(CBS/AP) The U.S. military has conducted nearly a dozen secret operations against al Qaeda and other terrorist groups in Syria, Pakistan and other countries since 2004, The New York Times reported Sunday night.
Citing anonymous U.S. officials, the Times story said the operations were authorized by a broad classified order that then-Defense Secretary Donald H. Rumsfeld signed and President Bush approved in spring 2004. The order gave the military authority to attack al Qaeda anywhere in the world and to conduct operations in countries that were not at war with the U.S.
One such operation was an Oct. 26 raid inside Syria, the Times reported. Washington has not formally acknowledged the raid, but U.S. officials have said the target was a top al Qaeda in Iraq figure. Syria has asked for proof and said eight civilians were killed in the attack.
Sources told CBS News national security correspondent David Martin the raid targeted and killed Abu Ghadiyah, who was a senior al Qaeda in Iraq operative responsible for funneling foreign fighters and money into Iraq. A U.S. official called his death "very significant," but no proof has been offered to verify the strike's success.
The incursion prompted furious backlash in Syria, where thousands took to the streets in protest, the government demanded the closure of at least one American school, and Syria's military reportedly withdrew some of its own troops from the border with Iraq in retaliation.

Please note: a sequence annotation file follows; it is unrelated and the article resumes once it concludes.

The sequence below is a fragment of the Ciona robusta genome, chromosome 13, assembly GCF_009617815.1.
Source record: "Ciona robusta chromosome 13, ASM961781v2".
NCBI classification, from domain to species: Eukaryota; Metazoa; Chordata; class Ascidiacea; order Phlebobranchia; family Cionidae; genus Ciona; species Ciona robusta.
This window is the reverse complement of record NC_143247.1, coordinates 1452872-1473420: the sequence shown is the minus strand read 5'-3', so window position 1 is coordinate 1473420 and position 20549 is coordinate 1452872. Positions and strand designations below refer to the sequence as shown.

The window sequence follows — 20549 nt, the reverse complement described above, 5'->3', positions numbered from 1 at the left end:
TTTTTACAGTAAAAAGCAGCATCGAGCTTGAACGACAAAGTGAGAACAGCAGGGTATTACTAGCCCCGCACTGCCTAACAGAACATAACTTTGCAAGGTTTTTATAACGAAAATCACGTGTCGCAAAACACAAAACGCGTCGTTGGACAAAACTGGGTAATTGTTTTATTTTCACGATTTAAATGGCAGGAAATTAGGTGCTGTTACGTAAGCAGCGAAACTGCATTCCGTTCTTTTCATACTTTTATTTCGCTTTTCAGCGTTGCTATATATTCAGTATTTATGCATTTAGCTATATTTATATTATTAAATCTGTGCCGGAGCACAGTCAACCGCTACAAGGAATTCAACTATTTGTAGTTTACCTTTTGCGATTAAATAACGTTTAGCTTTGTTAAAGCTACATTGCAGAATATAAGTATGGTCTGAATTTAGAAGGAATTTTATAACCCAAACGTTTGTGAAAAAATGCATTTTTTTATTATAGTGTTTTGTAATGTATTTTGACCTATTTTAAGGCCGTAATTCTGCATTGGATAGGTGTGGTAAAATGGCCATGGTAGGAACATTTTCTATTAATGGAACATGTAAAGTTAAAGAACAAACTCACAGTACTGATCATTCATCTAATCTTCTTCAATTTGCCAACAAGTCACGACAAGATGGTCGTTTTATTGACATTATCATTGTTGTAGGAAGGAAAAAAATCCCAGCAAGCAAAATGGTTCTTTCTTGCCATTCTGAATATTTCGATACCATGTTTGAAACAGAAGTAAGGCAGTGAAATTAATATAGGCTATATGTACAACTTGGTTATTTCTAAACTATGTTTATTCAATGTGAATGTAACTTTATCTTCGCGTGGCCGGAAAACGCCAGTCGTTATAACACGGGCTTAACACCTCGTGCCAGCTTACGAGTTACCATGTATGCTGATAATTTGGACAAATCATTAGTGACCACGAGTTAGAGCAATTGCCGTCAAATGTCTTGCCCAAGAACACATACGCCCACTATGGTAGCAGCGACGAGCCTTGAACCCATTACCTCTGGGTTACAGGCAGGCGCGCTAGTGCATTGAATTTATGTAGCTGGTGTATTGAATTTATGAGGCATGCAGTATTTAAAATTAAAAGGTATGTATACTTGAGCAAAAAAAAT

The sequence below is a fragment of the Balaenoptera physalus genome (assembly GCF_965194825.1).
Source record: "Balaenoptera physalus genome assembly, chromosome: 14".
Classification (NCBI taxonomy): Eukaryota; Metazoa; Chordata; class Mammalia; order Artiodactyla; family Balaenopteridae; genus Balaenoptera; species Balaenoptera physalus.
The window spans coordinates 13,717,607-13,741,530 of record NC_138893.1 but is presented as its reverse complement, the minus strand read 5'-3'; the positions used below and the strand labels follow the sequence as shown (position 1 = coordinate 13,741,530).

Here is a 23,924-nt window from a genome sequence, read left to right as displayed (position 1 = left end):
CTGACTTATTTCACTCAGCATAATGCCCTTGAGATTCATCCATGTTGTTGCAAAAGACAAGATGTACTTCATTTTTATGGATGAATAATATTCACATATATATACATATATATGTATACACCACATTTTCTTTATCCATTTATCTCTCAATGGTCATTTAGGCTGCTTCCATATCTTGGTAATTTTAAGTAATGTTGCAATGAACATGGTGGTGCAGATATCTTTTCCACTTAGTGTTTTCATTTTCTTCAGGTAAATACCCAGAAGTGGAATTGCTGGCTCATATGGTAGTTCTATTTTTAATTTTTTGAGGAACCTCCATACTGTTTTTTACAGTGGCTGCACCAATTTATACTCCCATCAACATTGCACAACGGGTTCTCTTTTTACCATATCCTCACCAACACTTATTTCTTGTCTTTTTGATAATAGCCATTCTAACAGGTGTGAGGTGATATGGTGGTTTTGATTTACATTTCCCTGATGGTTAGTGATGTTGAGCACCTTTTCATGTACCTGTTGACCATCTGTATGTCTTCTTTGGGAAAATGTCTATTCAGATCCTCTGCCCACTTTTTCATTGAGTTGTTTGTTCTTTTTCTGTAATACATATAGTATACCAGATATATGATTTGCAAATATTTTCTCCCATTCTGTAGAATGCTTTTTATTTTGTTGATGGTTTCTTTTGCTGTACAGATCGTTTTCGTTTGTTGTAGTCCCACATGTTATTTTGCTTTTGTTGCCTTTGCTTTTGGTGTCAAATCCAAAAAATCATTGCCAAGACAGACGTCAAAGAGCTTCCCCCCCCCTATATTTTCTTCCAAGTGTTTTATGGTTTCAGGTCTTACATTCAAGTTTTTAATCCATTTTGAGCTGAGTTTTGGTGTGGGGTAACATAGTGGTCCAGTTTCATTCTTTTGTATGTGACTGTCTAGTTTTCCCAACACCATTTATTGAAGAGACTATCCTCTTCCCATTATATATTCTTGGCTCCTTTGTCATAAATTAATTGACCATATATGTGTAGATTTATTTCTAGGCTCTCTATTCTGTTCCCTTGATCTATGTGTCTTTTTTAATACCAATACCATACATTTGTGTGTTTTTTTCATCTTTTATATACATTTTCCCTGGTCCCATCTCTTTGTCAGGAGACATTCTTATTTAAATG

In September this year a team of Navy SEALs laid siege to several buildings in a Pakistani village for at least a couple hours in the most recent, known incidence of U.S. ground forces operating inside Pakistan. At least 15 people were killed, including one militant subcommander, but many of them were civilians.
Far more common in Pakistan are the regular missile strikes by American pilotless drones, which have hit numerous suspected militant targets during the last several months, but have also angered the local population and officials who say they leave more innocent civilians dead than Taliban or al Qaeda fighters.
Pakistan's leaders have demanded a halt to the missile strike campaign, and U.S. Central Command chief Gen. David Petraeus has acknowledged the civilian death toll, but would not rule out future strikes.
The ground raids around the world have typically been conducted by U.S. Special Forces, often in conjunction with the Central Intelligence Agency, the Times said. Even though the process has been streamlined, specific missions have to be approved by the defense secretary or, in the cases of Syria and Pakistan, by the president.
A Defense Department spokesman had no comment Sunday night on the Times report.
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